Judge orders co-founder of Muslim charity held for now

Update 3:44 p.m.

EUGENE — A federal judge has ordered that an Iranian-American co-founder of a defunct Islamic charity who is facing conspiracy and tax fraud charges be held until a hearing next week.

Pirouz Sedaghaty, also known as Pete Seda, was to have been freed Friday after a federal magistrate judge ruled he was not a public danger or a flight risk.

But federal prosecutors appealed to U.S. District Judge Michael Hogan, the Eugene Register-Guard reported Tuesday. Hogan cited concerns about concealed assets and passports that could allow Sedaghaty to flee.

Sedaghaty, 49, returned to the United States last month to face conspiracy and tax fraud charges related to the operations of the U.S. chapter of the Al-Haramain Islamic Foundation, which he co-founded in Ashland in 1997.

He left the country in 2003 during an investigation that resulted in a federal grand jury indictment in February 2005 accusing him of helping to smuggle $150,000 out of the country to aid Muslim fighters in Chechnya. He has pleaded not guilty and is scheduled to go on trial April 16.

Hogan continued the detention hearing until Tuesday.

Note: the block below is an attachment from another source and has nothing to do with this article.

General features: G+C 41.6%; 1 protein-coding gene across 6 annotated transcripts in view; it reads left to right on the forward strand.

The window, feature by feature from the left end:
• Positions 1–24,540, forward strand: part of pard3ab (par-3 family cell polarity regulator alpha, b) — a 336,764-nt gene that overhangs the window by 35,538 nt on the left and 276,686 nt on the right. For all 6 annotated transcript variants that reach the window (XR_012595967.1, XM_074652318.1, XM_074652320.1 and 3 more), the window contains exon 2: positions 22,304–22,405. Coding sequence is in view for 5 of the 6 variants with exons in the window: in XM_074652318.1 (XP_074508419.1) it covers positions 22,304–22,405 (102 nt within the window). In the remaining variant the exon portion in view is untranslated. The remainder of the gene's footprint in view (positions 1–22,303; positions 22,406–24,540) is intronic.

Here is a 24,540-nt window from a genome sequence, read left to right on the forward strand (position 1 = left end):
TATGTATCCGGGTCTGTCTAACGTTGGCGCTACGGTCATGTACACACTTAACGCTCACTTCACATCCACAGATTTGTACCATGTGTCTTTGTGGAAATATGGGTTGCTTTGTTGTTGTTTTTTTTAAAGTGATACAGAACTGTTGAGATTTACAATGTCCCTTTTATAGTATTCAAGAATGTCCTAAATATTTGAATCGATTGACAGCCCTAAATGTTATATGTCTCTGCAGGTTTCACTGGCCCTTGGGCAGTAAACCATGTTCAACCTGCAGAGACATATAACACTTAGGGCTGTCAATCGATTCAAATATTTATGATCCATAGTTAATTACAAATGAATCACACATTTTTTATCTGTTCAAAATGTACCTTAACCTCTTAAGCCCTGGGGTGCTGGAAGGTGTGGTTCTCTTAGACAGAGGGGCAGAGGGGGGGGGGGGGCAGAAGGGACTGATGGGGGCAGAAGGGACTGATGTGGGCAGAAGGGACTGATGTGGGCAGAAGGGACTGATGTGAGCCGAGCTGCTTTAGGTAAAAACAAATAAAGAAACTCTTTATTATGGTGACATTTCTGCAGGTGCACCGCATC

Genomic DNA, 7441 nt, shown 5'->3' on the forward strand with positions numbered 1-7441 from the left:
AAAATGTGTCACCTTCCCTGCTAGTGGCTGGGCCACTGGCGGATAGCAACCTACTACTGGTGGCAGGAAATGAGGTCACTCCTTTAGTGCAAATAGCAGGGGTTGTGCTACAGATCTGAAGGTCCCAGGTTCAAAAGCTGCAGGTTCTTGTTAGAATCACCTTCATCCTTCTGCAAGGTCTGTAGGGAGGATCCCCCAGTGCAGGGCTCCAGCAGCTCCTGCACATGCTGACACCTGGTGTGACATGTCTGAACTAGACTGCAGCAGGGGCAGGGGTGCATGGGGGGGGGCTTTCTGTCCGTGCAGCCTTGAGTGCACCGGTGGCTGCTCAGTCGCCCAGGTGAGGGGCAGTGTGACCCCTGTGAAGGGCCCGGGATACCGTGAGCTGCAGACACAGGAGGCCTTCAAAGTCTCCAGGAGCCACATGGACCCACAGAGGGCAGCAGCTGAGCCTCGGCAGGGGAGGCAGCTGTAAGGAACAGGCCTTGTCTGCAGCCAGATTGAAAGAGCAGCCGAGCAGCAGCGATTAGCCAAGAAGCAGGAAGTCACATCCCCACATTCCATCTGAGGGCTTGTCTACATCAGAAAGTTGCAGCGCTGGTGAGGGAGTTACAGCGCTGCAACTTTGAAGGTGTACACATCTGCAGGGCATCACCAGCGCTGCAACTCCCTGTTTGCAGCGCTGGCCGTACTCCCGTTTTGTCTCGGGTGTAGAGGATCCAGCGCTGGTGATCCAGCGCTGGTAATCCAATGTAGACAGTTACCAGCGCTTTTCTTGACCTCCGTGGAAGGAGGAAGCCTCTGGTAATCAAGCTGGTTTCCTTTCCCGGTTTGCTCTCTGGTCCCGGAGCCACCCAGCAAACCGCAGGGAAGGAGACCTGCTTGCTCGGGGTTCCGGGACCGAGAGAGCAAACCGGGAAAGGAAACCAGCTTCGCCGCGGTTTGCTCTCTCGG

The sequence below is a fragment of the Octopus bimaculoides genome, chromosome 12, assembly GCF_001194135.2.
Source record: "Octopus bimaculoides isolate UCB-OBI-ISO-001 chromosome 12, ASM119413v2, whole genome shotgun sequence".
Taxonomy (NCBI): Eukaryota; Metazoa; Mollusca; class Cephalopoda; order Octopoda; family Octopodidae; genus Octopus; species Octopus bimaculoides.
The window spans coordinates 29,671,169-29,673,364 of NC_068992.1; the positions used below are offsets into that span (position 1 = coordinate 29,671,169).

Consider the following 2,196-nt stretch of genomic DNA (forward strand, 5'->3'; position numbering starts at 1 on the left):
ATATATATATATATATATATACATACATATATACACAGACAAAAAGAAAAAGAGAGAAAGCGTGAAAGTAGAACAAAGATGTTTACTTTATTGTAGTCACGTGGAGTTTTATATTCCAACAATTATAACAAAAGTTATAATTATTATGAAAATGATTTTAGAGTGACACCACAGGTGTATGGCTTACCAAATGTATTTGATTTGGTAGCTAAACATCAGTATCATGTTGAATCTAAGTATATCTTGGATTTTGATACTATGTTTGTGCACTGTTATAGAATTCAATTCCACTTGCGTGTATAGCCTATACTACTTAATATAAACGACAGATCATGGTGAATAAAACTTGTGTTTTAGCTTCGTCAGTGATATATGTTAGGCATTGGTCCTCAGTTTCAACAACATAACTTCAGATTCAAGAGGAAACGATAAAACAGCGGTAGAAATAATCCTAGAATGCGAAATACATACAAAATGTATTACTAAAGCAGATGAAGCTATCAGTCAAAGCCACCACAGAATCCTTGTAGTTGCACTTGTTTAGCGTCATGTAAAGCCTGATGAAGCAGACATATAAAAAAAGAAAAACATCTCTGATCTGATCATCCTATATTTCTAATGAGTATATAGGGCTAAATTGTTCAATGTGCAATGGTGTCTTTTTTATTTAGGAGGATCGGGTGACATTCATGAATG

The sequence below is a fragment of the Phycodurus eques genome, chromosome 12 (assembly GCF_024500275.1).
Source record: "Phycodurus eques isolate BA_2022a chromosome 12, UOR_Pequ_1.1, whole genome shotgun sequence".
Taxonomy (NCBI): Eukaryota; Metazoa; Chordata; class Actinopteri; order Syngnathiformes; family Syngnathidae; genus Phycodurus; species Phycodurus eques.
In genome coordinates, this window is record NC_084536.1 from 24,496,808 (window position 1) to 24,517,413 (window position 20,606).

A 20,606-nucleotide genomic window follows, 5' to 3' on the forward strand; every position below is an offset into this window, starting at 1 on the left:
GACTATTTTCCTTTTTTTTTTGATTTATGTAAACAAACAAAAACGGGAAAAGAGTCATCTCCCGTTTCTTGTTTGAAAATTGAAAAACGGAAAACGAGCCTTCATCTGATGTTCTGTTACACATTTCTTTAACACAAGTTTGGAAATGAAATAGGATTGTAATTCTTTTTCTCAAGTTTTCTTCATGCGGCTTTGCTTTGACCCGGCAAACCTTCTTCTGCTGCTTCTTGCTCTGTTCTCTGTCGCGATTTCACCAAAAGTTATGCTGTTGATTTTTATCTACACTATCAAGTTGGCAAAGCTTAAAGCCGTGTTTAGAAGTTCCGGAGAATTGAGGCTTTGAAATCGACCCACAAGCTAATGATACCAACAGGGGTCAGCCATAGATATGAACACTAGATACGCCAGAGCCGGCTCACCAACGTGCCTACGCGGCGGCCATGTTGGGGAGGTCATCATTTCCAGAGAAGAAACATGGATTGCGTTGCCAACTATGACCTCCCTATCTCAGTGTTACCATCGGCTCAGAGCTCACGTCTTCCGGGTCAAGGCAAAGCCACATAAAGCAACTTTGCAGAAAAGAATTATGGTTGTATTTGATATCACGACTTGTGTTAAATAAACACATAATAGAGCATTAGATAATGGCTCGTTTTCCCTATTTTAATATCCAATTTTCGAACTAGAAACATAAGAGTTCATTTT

Sedaghaty’s lawyer, Larry Matasar of Portland, said his client has cooperated with federal officials and promised to provide additional information for Hogan’s review.

The U.S. government and the United Nations have declared the Al-Haramain Islamic Foundation a terrorist organization. The government of Saudi Arabia, where the foundation is based, disbanded the group in 2004.



Seda's release appealed



EUGENE &

A federal judge said Monday he would release the Iranian-American co-founder of a defunct Islamic charity while he awaits trial on conspiracy and tax fraud charges.

But federal prosecutors quickly appealed U.S. Magistrate Judge Thomas M. Coffin's decision to release Pirouz Sedaghaty, a former Ashland resident also known as Pete Seda. Another hearing is scheduled for today, before U.S. District Judge Michael Hogan.

Prosecutors declined to discuss the reason for the appeal.

Seda, 49, has been in custody since he returned to the U.S. last month to face conspiracy and tax fraud charges related to the operations of the U.S. chapter of the Al-Haramain Islamic Foundation, which he co-founded in Ashland in 1997.

He left the country in 2003 during an investigation that resulted in a federal grand jury indictment in February 2005, accusing him of helping to smuggle $150,000 out of the country to aid Muslim fighters in Chechnya. He has pleaded innocent and is scheduled to go on trial April 16.

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Seda was a highly public figure, who spoke for peace and tolerance in the days following the attacks of Sept. 11. Many fellow Ashland residents have traveled to the court hearings and spoken on his behalf.

In court Monday, Seda flashed a thumbs-up to family members and a handful of supporters as he was led, in leg irons, back to the Lane County Jail, where he has been held since his surrender.